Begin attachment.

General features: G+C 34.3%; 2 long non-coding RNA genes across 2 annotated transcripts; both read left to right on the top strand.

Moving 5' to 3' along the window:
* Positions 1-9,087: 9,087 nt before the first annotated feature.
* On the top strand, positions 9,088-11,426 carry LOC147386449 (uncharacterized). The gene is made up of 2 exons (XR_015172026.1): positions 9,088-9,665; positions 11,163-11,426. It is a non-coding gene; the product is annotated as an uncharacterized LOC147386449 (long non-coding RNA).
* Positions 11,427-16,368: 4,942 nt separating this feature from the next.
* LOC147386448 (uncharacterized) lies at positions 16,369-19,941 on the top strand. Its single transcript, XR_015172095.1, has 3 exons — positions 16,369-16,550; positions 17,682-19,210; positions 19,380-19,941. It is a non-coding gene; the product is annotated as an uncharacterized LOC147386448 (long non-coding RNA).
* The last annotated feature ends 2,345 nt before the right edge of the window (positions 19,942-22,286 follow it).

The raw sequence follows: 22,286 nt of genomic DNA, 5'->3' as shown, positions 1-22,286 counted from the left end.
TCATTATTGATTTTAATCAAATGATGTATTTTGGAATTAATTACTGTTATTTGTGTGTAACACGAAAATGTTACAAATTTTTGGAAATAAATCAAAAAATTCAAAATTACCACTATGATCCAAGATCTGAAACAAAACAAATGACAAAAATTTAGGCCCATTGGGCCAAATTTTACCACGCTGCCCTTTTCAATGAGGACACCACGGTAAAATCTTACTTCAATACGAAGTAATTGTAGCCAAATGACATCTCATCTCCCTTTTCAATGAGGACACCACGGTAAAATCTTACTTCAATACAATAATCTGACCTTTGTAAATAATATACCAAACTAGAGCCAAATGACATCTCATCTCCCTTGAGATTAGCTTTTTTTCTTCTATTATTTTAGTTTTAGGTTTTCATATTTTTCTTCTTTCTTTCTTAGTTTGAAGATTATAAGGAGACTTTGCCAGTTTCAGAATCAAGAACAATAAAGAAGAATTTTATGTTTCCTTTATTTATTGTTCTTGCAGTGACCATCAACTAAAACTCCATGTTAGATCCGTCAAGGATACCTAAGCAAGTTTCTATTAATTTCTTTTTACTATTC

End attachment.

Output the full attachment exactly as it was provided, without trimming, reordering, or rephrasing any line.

General features: G+C 34.3%; 2 long non-coding RNA genes across 2 annotated transcripts; both read left to right on the top strand.

Moving 5' to 3' along the window:
* Positions 1-9,087: 9,087 nt before the first annotated feature.
* On the top strand, positions 9,088-11,426 carry LOC147386449 (uncharacterized). The gene is made up of 2 exons (XR_015172026.1): positions 9,088-9,665; positions 11,163-11,426. It is a non-coding gene; the product is annotated as an uncharacterized LOC147386449 (long non-coding RNA).
* Positions 11,427-16,368: 4,942 nt separating this feature from the next.
* LOC147386448 (uncharacterized) lies at positions 16,369-19,941 on the top strand. Its single transcript, XR_015172095.1, has 3 exons — positions 16,369-16,550; positions 17,682-19,210; positions 19,380-19,941. It is a non-coding gene; the product is annotated as an uncharacterized LOC147386448 (long non-coding RNA).
* The last annotated feature ends 2,345 nt before the right edge of the window (positions 19,942-22,286 follow it).

The raw sequence follows: 22,286 nt of genomic DNA, 5'->3' as shown, positions 1-22,286 counted from the left end.
TCATTATTGATTTTAATCAAATGATGTATTTTGGAATTAATTACTGTTATTTGTGTGTAACACGAAAATGTTACAAATTTTTGGAAATAAATCAAAAAATTCAAAATTACCACTATGATCCAAGATCTGAAACAAAACAAATGACAAAAATTTAGGCCCATTGGGCCAAATTTTACCACGCTGCCCTTTTCAATGAGGACACCACGGTAAAATCTTACTTCAATACGAAGTAATTGTAGCCAAATGACATCTCATCTCCCTTTTCAATGAGGACACCACGGTAAAATCTTACTTCAATACAATAATCTGACCTTTGTAAATAATATACCAAACTAGAGCCAAATGACATCTCATCTCCCTTGAGATTAGCTTTTTTTCTTCTATTATTTTAGTTTTAGGTTTTCATATTTTTCTTCTTTCTTTCTTAGTTTGAAGATTATAAGGAGACTTTGCCAGTTTCAGAATCAAGAACAATAAAGAAGAATTTTATGTTTCCTTTATTTATTGTTCTTGCAGTGACCATCAACTAAAACTCCATGTTAGATCCGTCAAGGATACCTAAGCAAGTTTCTATTAATTTCTTTTTACTATTC